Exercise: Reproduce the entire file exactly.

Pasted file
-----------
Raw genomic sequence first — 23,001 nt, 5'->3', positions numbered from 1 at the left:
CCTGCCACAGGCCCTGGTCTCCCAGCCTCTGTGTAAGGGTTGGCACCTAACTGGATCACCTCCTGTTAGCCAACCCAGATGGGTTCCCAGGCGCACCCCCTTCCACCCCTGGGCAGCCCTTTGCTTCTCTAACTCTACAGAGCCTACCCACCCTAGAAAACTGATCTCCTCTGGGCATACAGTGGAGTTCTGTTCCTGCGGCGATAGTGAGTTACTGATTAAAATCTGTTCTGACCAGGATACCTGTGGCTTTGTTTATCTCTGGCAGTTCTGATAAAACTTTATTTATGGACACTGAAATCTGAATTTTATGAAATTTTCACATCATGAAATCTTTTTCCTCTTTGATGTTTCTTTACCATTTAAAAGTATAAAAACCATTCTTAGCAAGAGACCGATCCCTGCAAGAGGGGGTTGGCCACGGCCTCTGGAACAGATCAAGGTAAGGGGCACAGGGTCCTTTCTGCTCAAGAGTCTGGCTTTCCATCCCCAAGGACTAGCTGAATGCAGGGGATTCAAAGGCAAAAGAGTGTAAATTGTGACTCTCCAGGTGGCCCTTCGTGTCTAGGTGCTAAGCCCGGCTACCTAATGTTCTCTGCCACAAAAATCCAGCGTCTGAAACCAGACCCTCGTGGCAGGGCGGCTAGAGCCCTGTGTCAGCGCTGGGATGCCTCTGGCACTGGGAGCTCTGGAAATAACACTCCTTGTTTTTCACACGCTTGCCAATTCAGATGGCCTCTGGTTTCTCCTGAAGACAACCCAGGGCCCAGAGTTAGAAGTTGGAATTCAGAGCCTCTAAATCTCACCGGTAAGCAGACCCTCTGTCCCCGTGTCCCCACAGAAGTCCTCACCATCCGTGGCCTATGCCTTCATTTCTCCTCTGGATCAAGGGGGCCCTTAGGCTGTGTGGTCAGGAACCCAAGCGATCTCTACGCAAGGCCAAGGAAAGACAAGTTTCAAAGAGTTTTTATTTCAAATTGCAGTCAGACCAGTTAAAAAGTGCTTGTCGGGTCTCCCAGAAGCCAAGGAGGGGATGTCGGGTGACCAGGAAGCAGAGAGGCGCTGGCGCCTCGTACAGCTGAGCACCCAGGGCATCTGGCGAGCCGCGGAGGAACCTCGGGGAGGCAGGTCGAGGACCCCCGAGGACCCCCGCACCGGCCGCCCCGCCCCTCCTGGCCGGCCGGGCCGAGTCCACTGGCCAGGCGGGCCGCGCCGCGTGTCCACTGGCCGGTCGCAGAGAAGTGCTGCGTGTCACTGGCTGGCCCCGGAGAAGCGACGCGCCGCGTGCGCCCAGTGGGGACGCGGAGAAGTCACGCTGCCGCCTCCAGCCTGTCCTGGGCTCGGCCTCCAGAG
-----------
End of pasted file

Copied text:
Raw genomic sequence first — 23,001 nt, 5'->3', positions numbered from 1 at the left:
CCTGCCACAGGCCCTGGTCTCCCAGCCTCTGTGTAAGGGTTGGCACCTAACTGGATCACCTCCTGTTAGCCAACCCAGATGGGTTCCCAGGCGCACCCCCTTCCACCCCTGGGCAGCCCTTTGCTTCTCTAACTCTACAGAGCCTACCCACCCTAGAAAACTGATCTCCTCTGGGCATACAGTGGAGTTCTGTTCCTGCGGCGATAGTGAGTTACTGATTAAAATCTGTTCTGACCAGGATACCTGTGGCTTTGTTTATCTCTGGCAGTTCTGATAAAACTTTATTTATGGACACTGAAATCTGAATTTTATGAAATTTTCACATCATGAAATCTTTTTCCTCTTTGATGTTTCTTTACCATTTAAAAGTATAAAAACCATTCTTAGCAAGAGACCGATCCCTGCAAGAGGGGGTTGGCCACGGCCTCTGGAACAGATCAAGGTAAGGGGCACAGGGTCCTTTCTGCTCAAGAGTCTGGCTTTCCATCCCCAAGGACTAGCTGAATGCAGGGGATTCAAAGGCAAAAGAGTGTAAATTGTGACTCTCCAGGTGGCCCTTCGTGTCTAGGTGCTAAGCCCGGCTACCTAATGTTCTCTGCCACAAAAATCCAGCGTCTGAAACCAGACCCTCGTGGCAGGGCGGCTAGAGCCCTGTGTCAGCGCTGGGATGCCTCTGGCACTGGGAGCTCTGGAAATAACACTCCTTGTTTTTCACACGCTTGCCAATTCAGATGGCCTCTGGTTTCTCCTGAAGACAACCCAGGGCCCAGAGTTAGAAGTTGGAATTCAGAGCCTCTAAATCTCACCGGTAAGCAGACCCTCTGTCCCCGTGTCCCCACAGAAGTCCTCACCATCCGTGGCCTATGCCTTCATTTCTCCTCTGGATCAAGGGGGCCCTTAGGCTGTGTGGTCAGGAACCCAAGCGATCTCTACGCAAGGCCAAGGAAAGACAAGTTTCAAAGAGTTTTTATTTCAAATTGCAGTCAGACCAGTTAAAAAGTGCTTGTCGGGTCTCCCAGAAGCCAAGGAGGGGATGTCGGGTGACCAGGAAGCAGAGAGGCGCTGGCGCCTCGTACAGCTGAGCACCCAGGGCATCTGGCGAGCCGCGGAGGAACCTCGGGGAGGCAGGTCGAGGACCCCCGAGGACCCCCGCACCGGCCGCCCCGCCCCTCCTGGCCGGCCGGGCCGAGTCCACTGGCCAGGCGGGCCGCGCCGCGTGTCCACTGGCCGGTCGCAGAGAAGTGCTGCGTGTCACTGGCTGGCCCCGGAGAAGCGACGCGCCGCGTGCGCCCAGTGGGGACGCGGAGAAGTCACGCTGCCGCCTCCAGCCTGTCCTGGGCTCGGCCTCCAGAG